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Odyssey’s entire performance is underscored by live musical accompaniment. “It’s about creating this language that is the link between music, sound and live animation” explains musical director Christopher Reed. “With the paper we can make this synergy or synthesis where we can tell a story without having any dialogue. We can convey a lot of emotion and movement.”


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Christopher continues: “I was thinking of the musical score as a ballet score, and the specific movements correspond with specific pieces of music. There’s still room for improvisation within that, it’s very delicate but also very tightly executed.”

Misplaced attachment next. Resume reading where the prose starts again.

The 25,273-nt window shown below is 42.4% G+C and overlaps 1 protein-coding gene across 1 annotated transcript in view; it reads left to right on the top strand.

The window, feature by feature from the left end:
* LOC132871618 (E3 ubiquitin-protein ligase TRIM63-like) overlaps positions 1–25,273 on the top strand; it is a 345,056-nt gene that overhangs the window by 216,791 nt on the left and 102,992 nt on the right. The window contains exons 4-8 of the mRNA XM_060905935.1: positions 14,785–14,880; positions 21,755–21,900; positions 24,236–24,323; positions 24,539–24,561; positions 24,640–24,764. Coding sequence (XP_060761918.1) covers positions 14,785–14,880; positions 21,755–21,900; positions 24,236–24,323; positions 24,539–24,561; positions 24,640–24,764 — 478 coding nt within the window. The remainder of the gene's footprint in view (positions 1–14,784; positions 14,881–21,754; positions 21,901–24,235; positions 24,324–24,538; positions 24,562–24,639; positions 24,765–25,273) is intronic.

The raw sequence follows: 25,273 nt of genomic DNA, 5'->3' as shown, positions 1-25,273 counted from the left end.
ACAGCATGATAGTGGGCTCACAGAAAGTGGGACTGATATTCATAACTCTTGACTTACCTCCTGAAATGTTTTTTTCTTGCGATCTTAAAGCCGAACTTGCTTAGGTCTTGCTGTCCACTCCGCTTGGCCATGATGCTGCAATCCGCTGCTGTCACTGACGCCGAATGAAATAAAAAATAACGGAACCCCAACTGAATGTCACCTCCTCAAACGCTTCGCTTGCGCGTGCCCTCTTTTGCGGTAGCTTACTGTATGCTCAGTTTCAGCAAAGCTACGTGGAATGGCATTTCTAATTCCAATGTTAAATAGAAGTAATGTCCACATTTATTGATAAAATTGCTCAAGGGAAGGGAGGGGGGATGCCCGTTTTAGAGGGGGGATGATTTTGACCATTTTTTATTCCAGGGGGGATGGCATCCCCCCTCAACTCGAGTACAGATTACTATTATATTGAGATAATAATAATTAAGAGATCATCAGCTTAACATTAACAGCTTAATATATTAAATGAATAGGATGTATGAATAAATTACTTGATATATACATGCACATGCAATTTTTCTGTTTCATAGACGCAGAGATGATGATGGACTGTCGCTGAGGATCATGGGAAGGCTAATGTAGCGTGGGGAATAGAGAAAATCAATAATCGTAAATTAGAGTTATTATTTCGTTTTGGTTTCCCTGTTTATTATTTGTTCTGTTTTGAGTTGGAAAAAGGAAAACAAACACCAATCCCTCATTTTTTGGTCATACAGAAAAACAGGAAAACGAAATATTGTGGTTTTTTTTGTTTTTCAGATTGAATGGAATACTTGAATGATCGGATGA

>>  The Paper Cinema have performed worldwide, from London to Glasgow, Tokyo to Paris.


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Odyssey is The Paper Cinema’s first ‘feature film’. “It is about taking the whole narrative drive, the complete three act structure.” Contrary to some adaptations, Nic Rawling’s company have been careful to take “an interest in the whole family’s story arc.”
>> FACT: The Paper Cinema’s Odyssey will be performed for the 100th time at TOM The Old Market this September.


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Interested to find out how The Paper Cinema works? Christopher describes audiences’ curiosity. “After shows, people want to come up and see the puppets and see how it all works. Our process is just out there, and as an audience member you see the process as well as the result.”